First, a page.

A food manufacturer has to decide how many batches of a product to produce next week. If one batch is produced then a profit of $15,000 will be made. If two batches are produced then either a loss of $5,000 will be made if demand only equals one batch or a profit of $20,000 will be made if demand equals two batches. The manufacturer provisionally estimates the probabilities of these two outcomes to be 0.4 and 0.6, respectively. After making these estimates the manufacturer finds that a statistical demand forecasting method suggests that demand will equal two batches. In the past the method has correctly predicted demand in 60% of weeks, irrespective of what the level of demand turned out to be. To maximize his expected profit the manufacturer should:

A) Produce 1 batch

B) Produce 2 batches

C) Be indifferent between producing 1 or 2 batches

D) Seek further information as it is not possible to compute the expected profits from this information

9.

With reference to the decision described in Question 8, suppose that the manufacturer had to decide whether it was worth paying for the forecast of the statistical demand forecasting method before making his decision. The expected value of imperfect information obtained from the method would have been:

A) $0

B) $2,700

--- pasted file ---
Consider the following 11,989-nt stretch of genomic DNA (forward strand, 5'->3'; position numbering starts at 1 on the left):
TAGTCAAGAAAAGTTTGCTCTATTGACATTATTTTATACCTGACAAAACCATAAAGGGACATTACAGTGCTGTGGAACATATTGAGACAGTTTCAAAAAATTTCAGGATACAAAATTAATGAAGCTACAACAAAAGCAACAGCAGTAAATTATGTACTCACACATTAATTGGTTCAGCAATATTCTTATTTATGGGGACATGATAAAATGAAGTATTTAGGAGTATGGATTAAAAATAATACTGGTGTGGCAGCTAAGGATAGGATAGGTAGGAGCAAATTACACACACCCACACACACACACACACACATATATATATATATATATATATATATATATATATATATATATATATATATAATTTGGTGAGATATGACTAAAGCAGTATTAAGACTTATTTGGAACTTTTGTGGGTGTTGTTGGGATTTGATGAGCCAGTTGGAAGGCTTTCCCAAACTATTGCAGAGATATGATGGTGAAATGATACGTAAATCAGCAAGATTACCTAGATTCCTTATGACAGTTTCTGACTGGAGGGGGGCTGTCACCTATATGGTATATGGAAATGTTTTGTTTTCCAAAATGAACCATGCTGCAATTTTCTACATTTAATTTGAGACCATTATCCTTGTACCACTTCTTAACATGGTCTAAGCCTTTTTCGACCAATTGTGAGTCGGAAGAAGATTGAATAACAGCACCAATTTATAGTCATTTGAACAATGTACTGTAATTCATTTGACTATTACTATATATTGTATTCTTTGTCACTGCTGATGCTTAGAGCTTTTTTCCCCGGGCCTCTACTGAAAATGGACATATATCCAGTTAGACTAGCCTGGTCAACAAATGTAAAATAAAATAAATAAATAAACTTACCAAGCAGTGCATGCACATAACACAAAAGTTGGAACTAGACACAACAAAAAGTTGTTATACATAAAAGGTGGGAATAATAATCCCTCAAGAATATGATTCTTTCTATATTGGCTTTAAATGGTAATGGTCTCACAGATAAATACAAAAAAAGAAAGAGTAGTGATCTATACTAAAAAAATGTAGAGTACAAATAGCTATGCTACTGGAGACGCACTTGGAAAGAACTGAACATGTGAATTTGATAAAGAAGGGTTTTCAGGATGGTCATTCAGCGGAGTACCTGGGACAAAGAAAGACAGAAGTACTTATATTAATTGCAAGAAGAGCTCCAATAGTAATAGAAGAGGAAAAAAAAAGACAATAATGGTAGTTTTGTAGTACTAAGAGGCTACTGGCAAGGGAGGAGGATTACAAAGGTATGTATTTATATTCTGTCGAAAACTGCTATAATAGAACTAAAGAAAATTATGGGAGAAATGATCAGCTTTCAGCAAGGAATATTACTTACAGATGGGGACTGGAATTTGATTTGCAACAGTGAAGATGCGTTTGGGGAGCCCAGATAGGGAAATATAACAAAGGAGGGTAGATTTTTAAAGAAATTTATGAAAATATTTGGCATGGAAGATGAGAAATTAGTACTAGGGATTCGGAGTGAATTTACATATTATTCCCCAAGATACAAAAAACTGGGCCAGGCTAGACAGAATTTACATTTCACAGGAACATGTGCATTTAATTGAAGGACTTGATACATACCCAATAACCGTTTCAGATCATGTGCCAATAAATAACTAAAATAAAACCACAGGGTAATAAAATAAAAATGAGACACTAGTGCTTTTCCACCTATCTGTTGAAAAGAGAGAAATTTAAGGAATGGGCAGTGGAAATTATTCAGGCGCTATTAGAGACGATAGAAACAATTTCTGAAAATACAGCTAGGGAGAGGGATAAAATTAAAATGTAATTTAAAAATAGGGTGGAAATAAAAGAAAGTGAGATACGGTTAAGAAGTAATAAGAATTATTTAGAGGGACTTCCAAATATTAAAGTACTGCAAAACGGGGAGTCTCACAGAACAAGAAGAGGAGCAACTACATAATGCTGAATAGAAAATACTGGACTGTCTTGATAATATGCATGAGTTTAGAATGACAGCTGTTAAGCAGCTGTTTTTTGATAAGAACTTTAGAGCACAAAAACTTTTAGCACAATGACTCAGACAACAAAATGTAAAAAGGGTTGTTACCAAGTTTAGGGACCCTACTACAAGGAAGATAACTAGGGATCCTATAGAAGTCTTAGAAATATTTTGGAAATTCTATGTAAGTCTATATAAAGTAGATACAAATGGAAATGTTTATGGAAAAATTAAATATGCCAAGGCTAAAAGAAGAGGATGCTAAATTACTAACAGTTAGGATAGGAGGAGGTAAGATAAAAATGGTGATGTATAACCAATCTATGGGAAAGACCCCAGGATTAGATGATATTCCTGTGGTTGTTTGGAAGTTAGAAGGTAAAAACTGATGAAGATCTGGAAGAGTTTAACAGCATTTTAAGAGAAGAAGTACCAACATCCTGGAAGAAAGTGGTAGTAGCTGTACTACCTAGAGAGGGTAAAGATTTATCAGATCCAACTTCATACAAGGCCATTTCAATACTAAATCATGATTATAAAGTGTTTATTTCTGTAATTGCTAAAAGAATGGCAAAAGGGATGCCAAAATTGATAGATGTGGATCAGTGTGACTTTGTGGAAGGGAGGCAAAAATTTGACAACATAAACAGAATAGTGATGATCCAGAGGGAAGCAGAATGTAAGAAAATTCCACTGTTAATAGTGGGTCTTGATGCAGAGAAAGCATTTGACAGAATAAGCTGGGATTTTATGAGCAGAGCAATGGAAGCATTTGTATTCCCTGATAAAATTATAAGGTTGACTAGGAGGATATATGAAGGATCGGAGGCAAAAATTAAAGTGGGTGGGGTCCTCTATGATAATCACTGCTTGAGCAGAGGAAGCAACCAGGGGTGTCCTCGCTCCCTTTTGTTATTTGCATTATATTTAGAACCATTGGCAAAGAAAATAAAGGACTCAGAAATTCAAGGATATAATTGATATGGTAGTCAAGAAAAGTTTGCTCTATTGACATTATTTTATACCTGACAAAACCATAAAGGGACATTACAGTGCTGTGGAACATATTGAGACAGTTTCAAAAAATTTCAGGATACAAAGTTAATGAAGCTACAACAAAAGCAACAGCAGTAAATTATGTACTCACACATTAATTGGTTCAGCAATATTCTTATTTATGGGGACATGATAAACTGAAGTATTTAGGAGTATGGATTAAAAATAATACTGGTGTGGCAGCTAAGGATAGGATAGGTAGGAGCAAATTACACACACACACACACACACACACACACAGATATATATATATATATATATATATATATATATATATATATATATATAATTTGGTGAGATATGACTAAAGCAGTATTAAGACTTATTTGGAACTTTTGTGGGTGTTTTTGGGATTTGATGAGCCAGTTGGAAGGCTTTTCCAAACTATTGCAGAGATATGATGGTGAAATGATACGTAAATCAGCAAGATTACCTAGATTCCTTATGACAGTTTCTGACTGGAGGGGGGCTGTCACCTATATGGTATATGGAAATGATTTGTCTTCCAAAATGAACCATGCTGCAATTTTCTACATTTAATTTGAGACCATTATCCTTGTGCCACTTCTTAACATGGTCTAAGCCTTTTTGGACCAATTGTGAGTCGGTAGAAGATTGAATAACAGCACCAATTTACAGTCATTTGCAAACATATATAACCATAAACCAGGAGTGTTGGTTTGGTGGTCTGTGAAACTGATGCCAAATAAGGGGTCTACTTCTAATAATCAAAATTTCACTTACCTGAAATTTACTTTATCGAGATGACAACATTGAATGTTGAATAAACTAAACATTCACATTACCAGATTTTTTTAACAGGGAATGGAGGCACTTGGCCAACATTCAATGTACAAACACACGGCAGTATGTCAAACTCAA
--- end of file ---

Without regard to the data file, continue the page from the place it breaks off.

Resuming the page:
C) $5,000

D) $7,800

10.

With reference to the decision described in Question 8, suppose that the statistical demand forecast always gave a correct indication. The expected value of perfect information obtained from the method would have been:

A) $0

B) $3,000

C) $6,000

D) $18,000

13.

Using the decision tree below:

(see chart on page 669-18-21, question #13)

What are the posterior probabilities of the high sales and low sales?

A) p(high sales) = 0.5625; p(low sales) = 0.4375

B) p(high sales) = 0.2470; p(low sales) = 0.7530

C) p(high sales) = 0.4375; p(low sales) = 0.5625

D) p(high sales) = 0.7530; p(low sales) = 0.2470

14.

Using the decision tree below:

(see chart on page 669-18-22, question #14)

What is the posterior probability that sales will be over $1 million?

A) 0.4615

B) 0.5385

C) 0.6872

D) 0.3128

16.

The managers of Red Valley Auto Products are considering a national launch of a new car cleaning product. For simplicity, the potential average sales of the product during its lifetime are classified as being either high, medium or low, and the NPV of the product under each of these conditions is estimated to be $80 million, $15 million and -$40 million respectively. The company’s marketing manager estimates that there is a 0.3 probability that average sales will be high, a 0.4 probability that average sales will be medium, and a 0.31 probability that sales will be low. It can be assumed that the company’s objective is to maximize expected NPV. Based on the decision tree below, determine whether the product should be launched.(see chart on page 669-18-23, question #16)

A) Yes, the product should be launched

B) No, the product should not be launched

17.

Based on the information in Question 16, what is the expected value of perfect information?

A) $30 million

B) Not enough information is provided to determine the EVPI

C) $18 million

D) $12 million

20.

At the extreme, if your prior probability of an event occurring is zero, then the posterior probability will be:

A) 0

B) 1